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Music Reviews

Screaming Females - Castle Talk
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Castle Talk
Don Giovanni
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Deerhunter - Halcyon Digest
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No Age - Everything in Between
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Sub Pop
Robyn - Body Talk Pt. 1/ Body Talk Pt. 2
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The Walkmen - Lisbon
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Fat Possum
Saturdays = Youth

Rating: 8.2/10 ?

May 6, 2008
Over the past several years the cultural trends of the 1980s have slowly become a commodity within the contemporary movements of pop culture. While big hair, big pants and skinny ties are alternately scoffed and sported, what many people still seem to miss is the body of positive technological advances of the time. We may look back on them as antiquated in this day and age, but the sounds of the midi-capable Yamaha DX-7 and the synth-heavy marketplace of the '80s forever changed the way artists create and listen to music. Not only were these sounds heavily influential at their inception, they have also become a staple of creating nostalgia for the first generation that can expect to be worse off than their parents. On his latest record Saturdays = Youth, Anthony Gonzales, the lead-man of electro-laden group M83, realized the potential to relieve and revisit the trends that were more than just novelty.

There's something instantly recognizable when listening to Saturdays = Youth, the most obvious being Gonzales' signature reverb-soaked electronic layers. A sheen at first, the coats of illustrious sound begin bursting through the seams of the record, providing dense electronic drum tracks reminiscent of Tears for Fears circa Songs from the Big Chair. While most people have been busy comparing Gonzales' work to the likes of My Bloody Valentine, from the additional female vocals to the more focused interplay of the shoegaze movement and a pure quality in songwriting Saturdays = Youth seems to have much more in common with Slowdive's Souvlaki. The lead single from the record, "Graveyard Girl," is surely bound for every Summer Jamz Mix 08, and the track is perhaps among Gonzales' best songwriting efforts this far. Providing a semi-cheesy interlude of dialogue from a girl that surely cuts a Molly Ringwaldian figure (is that her on the cover?), the sample sounds like text straight from the script of a Sixteen Candles knockoff. While some may find the vocal track to be a run-of-the-mill gimmick, in the context of "Graveyard Girl" and the album as a whole it fits with great precision. Gonzales is showing his sympathy for the teenage struggle without poking fun, as many of those reminiscing in this era of wretched 80s gimmick bands fail to pull off.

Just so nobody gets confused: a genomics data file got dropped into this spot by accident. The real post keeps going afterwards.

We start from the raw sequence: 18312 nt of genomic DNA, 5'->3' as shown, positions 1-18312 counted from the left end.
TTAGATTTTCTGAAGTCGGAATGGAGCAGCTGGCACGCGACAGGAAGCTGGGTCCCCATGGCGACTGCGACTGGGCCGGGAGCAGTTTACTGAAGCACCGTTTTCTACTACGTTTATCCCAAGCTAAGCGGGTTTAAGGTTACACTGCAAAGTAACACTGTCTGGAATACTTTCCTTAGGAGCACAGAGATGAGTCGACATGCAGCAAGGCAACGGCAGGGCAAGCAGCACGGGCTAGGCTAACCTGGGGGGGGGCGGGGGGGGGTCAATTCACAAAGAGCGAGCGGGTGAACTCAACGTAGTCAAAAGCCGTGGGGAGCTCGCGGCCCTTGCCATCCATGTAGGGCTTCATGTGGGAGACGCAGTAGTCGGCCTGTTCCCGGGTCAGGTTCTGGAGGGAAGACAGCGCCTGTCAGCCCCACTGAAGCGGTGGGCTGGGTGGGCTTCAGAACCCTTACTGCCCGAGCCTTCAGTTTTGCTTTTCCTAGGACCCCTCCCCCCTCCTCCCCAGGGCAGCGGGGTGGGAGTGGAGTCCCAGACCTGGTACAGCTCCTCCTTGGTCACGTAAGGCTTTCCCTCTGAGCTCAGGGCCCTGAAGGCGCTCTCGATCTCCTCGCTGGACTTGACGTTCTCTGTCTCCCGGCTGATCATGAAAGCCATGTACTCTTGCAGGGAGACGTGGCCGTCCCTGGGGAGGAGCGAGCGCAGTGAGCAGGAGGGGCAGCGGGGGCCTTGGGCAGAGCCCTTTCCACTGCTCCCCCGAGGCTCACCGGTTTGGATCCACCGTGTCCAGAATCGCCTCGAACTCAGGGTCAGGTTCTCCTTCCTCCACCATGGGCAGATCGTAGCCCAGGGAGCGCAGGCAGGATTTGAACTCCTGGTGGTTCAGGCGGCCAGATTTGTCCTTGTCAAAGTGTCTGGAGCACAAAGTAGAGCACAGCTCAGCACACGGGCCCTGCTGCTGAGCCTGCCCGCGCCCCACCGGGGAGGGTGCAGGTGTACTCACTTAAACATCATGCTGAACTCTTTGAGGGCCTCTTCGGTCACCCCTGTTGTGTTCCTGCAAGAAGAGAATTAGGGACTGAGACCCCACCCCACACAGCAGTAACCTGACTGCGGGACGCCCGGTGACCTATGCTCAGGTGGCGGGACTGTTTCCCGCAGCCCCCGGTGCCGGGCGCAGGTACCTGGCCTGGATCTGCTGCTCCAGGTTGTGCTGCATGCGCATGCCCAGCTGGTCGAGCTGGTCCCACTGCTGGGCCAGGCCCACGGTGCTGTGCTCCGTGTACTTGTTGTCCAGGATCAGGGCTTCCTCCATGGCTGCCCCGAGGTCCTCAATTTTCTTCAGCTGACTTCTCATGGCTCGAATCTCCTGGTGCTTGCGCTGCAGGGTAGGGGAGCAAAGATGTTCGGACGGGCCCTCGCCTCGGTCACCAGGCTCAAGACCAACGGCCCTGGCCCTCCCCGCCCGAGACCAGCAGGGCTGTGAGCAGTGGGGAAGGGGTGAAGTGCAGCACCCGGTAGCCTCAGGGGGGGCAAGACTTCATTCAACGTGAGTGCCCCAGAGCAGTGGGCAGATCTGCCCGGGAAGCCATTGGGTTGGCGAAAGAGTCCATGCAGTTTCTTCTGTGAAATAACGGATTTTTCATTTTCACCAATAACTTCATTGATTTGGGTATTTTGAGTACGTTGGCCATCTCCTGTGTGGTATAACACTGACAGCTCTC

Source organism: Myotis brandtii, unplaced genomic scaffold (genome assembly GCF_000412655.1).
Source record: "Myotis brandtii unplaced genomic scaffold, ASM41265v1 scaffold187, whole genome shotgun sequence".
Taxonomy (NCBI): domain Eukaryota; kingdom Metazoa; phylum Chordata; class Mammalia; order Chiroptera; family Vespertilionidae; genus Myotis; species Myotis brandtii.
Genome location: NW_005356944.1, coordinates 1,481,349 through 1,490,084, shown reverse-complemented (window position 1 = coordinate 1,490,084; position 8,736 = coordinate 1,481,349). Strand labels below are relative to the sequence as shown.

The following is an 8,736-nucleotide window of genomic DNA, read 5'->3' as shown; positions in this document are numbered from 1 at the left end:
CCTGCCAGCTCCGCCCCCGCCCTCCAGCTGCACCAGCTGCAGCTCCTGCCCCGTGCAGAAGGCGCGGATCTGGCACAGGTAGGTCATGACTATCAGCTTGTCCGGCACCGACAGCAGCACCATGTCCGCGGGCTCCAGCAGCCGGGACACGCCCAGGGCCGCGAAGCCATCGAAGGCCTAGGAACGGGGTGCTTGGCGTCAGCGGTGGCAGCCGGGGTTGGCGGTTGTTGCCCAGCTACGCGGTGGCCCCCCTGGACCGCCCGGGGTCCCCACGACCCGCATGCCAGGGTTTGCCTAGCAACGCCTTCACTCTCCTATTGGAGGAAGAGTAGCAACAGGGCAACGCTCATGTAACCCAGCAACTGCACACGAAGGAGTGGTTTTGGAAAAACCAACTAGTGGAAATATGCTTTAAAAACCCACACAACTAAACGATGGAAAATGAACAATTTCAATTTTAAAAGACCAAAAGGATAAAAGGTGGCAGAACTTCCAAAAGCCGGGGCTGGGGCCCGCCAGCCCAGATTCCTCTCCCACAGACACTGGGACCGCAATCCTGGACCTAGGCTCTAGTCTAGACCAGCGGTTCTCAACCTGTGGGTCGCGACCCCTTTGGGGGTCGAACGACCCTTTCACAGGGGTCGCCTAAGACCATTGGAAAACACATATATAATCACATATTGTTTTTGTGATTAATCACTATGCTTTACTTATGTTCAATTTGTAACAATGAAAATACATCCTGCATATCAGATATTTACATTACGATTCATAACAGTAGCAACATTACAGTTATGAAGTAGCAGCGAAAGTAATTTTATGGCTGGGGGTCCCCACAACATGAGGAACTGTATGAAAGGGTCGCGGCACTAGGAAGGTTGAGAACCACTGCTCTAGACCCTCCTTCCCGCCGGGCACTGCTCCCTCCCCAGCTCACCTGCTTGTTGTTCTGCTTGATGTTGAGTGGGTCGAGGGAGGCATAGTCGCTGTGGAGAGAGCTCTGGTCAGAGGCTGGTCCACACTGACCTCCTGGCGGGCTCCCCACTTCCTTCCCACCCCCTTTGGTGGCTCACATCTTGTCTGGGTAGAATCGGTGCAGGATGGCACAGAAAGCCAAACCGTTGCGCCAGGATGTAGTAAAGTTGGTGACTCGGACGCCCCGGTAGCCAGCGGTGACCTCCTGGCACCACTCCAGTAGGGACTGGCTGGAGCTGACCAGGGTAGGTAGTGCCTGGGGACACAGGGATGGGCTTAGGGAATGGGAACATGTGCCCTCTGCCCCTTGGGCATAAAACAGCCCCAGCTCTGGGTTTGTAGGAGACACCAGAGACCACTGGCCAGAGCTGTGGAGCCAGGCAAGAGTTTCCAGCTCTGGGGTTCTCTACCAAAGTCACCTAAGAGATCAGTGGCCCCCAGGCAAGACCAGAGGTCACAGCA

This air of sincerity is where Gonzales pulls himself above the rest, his understanding of the sound more centered on paying homage than riffing on a tired joke. With the help of veteran producers Ewan Pearson and Ken Thomas, Saturdays = Youth resonates with the 80s vibe of the Cocteau Twins, Depeche Mode, Public Image LTD, David Bowie, and many other artists that directly influenced its sound. By tracking down the producers behind some of the most influential records in the underground circle (and the most off-kilter records in the mainstream circle), Gonzales achieves a sound of unquestionable authenticity, not one of replication.

The tracks are not only authentic in their sonic characteristics, but they also find Gonzales tapped in to the lyricism of his inner-youth. "Kim and Jessie" is a gorgeous narrative about high-school love and its innocence that is deadly accurate (and has nearly dead-accurate drum sounds from Tears for Fears "Head Over Heels") while "Up!" sounds like Kate Bush's sound and lyrical content filtered through a shoegaze lens. On first impression even the track names - "Highway of Endless Dreams," "Skin of the Night," "Midnight Souls Still Remain" - reflect the parallel world of a teenager in the 1980s, when everything was utterly carefree yet simultaneously seemed to be the most important thing in the world. Oh, our teenage emotions.

Now on their fifth full-length, M83 has consistently released albums that have been set within a specific mood (see also: Gonzales' new Digital Shades ambient series) - and Saturdays=Youth is no different. That said, the mood here is incredibly potent and full of life, leaving a lot more to offer on repeat listens than previous recordings. Saturdays=Youth acts like a collective memory bank for those of us born in the 1970s and formed in the 80s, in that the pop culture references of the time never get old when storytelling with friends, nor do they ever completely disperse from our current train of thought. Like it or not, the 1980s are part of who we are and Gonzales' homage to the decade is the closest thing to perfect he's achieved.

Reviewed by John Bohannon
An LAS contributing writer based in Murfreesboro, Tennessee, John Bohannon is also a regular contributor to the pages of Prefixmag.com, Daytrotter.com, and Impose Magazine.

See other reviews by John Bohannon



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